Question: Have I violated probation by not notifying my probation officer that I have moved?
Ashley was convicted of DWI and as part of her sentence received 12 months of supervised probation. At the start of her probation, Ashley was living with her sister in a house in Forsyth County. For the first 7 months of probation, Ashley was a model probationer and did everything she was told to do by her probation officer.
After an altercation with her sister, Ashley was forced to move out of the house she was currently living in. She moved in to her boyfriend’s house that was also located in Forsyth County. Upset about the fight and stressed out about the move, Ashley missed her next probation meeting that was scheduled for the day after she moved. The probation officer drove to the sister’s house and inquired as to Ashley’s whereabouts. Ashley’s sister informed the PO that she did not know where she had gone but that she was kicked out of her house.
Ashley finally called her probation officer 10 days after the move to check-in and notify the PO of her new address. Ashley then continued with her probation and was back to being a model probationer.
A month after she had moved and after she had started back with her normal probation duties, Ashley was served with violation report and a hearing date that stated she had violated her probation by absconding. At the hearing, the probation officer recommended revocation of probation based on the fact that he had marked Ashely as absconded 3 days after he attempted to contact her at her sister’s residence and was unable to do so.
Is this proper? What is the definition of absconding?
Probation violations come in all shapes and sizes and most answers regarding sentencing for violations involve a case-by-case fact specific analysis. There are numerous ways to violate probation, such as failing to appear at a scheduled meeting, failing to pay certain probation fees, or failing a drug test. The two most severe violations are being convicted of a new crime and absconding. The penalty for committing either of these two violations may be revocation of probation at which point the judge has the discretion to enact the original sentence that was suspended when probation was initially ordered.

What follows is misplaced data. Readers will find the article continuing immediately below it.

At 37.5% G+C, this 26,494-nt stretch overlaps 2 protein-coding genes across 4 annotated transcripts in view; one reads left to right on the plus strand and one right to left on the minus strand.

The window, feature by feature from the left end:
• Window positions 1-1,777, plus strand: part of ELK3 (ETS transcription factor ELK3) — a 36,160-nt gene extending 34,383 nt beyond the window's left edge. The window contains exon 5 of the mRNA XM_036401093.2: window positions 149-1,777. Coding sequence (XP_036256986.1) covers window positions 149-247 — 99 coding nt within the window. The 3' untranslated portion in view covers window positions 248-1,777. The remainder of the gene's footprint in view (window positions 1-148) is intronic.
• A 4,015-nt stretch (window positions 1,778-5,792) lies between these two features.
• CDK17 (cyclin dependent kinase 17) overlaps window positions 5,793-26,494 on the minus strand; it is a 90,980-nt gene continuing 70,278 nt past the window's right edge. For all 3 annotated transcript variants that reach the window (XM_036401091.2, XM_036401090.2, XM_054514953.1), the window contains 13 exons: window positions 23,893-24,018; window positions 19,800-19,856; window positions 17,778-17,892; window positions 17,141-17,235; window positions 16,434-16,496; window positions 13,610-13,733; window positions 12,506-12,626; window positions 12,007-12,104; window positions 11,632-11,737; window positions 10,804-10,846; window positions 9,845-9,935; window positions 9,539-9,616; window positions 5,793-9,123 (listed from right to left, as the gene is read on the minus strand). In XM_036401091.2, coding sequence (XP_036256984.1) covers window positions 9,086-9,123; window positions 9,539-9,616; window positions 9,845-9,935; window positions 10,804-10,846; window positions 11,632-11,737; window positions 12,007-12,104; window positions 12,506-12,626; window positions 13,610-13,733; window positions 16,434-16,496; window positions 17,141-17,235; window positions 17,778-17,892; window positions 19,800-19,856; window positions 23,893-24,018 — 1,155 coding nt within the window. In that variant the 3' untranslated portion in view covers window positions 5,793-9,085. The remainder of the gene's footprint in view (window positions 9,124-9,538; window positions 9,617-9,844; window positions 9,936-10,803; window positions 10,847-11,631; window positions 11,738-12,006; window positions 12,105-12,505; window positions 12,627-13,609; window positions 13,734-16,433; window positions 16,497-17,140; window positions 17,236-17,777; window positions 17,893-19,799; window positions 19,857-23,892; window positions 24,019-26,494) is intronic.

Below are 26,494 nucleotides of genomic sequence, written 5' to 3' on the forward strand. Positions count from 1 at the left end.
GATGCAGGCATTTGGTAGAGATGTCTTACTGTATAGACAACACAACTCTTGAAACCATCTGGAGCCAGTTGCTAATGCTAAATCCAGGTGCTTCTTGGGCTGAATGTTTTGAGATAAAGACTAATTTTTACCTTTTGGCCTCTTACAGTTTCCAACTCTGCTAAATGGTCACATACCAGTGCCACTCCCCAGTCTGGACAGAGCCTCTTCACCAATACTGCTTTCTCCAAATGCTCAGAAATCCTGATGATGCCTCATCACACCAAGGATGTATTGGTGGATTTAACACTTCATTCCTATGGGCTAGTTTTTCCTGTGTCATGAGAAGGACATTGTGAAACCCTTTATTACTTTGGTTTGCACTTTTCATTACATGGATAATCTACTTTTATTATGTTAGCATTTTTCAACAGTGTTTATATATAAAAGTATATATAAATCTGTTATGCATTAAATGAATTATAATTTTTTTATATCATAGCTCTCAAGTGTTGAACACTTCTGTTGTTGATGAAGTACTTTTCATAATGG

The factual scenario above deals with the violation of absconding. G.S. 15A-1343(b)(3a) states that all probationers will not “abscond, by willfully avoiding supervision or by willfully making their whereabouts unknown to the supervising probation officer.” In order for someone to commit an act “willfully” there must be intent present. The reading of this statute would suggest that someone must intentionally hide from or lie about their location to a probation officer in order to abscond.
However, each scenario is different and the way in which each probation officer interprets absconding may be different. In the above scenario, it could be argued that Ashley’s actions did not rise to the level of absconding. Ashley was kicked out of her sister’s house and was in the process of moving in with her boyfriend when she missed a scheduled meeting. She notified the probation officer within a reasonable time (1 ½ weeks) of her new address. She never intentionally avoided or lied to the probation officer about her whereabouts. Ashley was a model probationer before this minor incident and has been a model probationer after.
All of that being said, the probation officer may still report the violation whenever he/she believes the probationer has absconded. Some officers may give a probationer a couple of weeks to notify them of an address change and some may only give a few days. And typically, if the report deals with absconding, the PO will recommend revocation of probation in court.
Another key fact is that during a probation violation hearing, the probation officer’s recommendation holds great weight since they interact most frequently with the probationer. Judges tend to give great deference to what the PO reports. All of the arguments and contentions listed above should be brought to the court’s attention in an attempt to reduce the sentence. Even if the PO recommends revocation and the judge finds a violation, it is still within the judge’s discretion to impose a different sentence other than revocation.
It is important to contact an experienced attorney if you have violated your probation.